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Director, writer, and editor Wes Edwards aims for the audience’s heart over its head. Edwards, who has directed 100-plus music videos and commercials for household names like Amazon and Mountain Dew, seeks to entertain and elicit an emotional reaction from his audience. His ability to capture truth in a commercial setting has earned him a shelf full of awards and repeat collaborators like country music stars Jason Aldean and Dierks Bentley. They seek him out for his storytelling abilities.
“Wes is a hit song’s best friend,” praises the chart-topping, award-winning Bentley. “He has the vision to see beyond the expected, the wisdom to question, and the guts to transform a song into a different dimension.”
A native of Franklin, Tennessee, Edwards is mostly self-taught besides some filmmaking and screenwriting courses, which merely lent structure to an already sure path. As a child, Edwards dreamt of becoming an animator and taught himself to draw by copying Walt Disney characters. The 1980’s classic “Who Framed Roger Rabbit?” initially sparked his interest in the craft. After the difficulty of his parents’ divorce, Edwards found solace in movies. As an adult, he now uses his camera to give others that same comfort and ability to escape from the realities of life.
At age 12, he saved up all his money to buy a video camera and began making short films with his buddies in their backyards. “We would pretend to be ninjas and blow stuff up,” he remembers. In high school, Edwards won a contest to direct five episodes of Channel 1 News with a select group of students from around the country. He discovered music videos as a college student during a summer program at the University of Southern California. That allowed him to hone his craft and find consistent work in his hometown of Music City. However, as a rock-and-roll guy at heart, his outsider status became his greatest advantage, allowing him to put a completely different spin on the genre of country music videos.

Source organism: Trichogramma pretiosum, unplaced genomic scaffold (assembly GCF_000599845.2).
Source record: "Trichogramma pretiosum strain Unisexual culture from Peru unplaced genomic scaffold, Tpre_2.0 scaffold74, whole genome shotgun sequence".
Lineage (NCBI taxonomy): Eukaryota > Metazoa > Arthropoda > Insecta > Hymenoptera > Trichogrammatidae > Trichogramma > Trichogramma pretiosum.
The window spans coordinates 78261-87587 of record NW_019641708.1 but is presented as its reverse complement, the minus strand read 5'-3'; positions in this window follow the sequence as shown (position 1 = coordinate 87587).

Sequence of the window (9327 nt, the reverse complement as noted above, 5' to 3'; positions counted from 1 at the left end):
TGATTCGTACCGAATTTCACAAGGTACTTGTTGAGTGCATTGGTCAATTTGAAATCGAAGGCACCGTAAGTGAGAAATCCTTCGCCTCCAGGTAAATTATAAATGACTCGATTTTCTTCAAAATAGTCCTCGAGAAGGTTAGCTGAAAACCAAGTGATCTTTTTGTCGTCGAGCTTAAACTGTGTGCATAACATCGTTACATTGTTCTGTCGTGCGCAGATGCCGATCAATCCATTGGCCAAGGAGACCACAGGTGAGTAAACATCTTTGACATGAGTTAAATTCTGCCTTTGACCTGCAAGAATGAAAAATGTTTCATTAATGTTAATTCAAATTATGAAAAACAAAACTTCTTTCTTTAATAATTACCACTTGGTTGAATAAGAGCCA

After college, Edwards worked as a post-house editor at night while trying to spin up directorial gigs during the day. That balancing act taught him patience and earned him a well-rounded perspective on the industry. However, by his mid-twenties, the pull towards directing became too strong to resist and he jumped into the field full-time, represented by Ruckus Films. His big break was "Hick Town" by Jason Aldean, a video as raw as the Southern rock song it portrayed.
The concept phase of a music video feels, “like slinging mud into outer space,” the director muses. After walking into the unknown, he finds peace working within given parameters like time, budget, and weather. Constraints can ironically result in his most innovative ideas. To strike a balance of pleasing both artist and audience Edwards focuses on the song’s emotion and relies upon his instincts to interpret their material.
Edwards’s editing finesse defines his filmmaking career. His style is melodic and defined by dream logic. Similar to a composer, he arranges the images to heighten the music. Editing and visual effects, two of his areas of expertise, feel like play. They are how he ties everything together.
While Edwards works with a great crew, he will always be hands-on. The tactile parts of his job are how he stays engaged. “There is a calmness that comes from knowing I can pick up a shot on my own,” the self-sufficient director explains. He trusts yet knows when to take control.
Similarly, Edwards is grateful for the creative freedom his clients give him. Due to his flexibility, his portfolio runs the gamut from hyper-stylized to a grittier, documentarian aesthetic. Though the filmmaker always comes to set hyper prepared, he knows magic arises by staying open to the unexpected. The unscripted elements, like an improvised line or unplanned facial expression, breathe life into his films.
After dedicating himself wholeheartedly to the commercial and music video world, Edwards is currently working towards his lifelong goal of creating feature films. Yet, no matter the project he will always rely upon the same philosophy. Similar to the ethos behind Tim McGraw’s “Humble and Kind,” he believes positive energy creates powerful films. The best things happen when people can relax and truly be themselves.
by Lily C. Hansen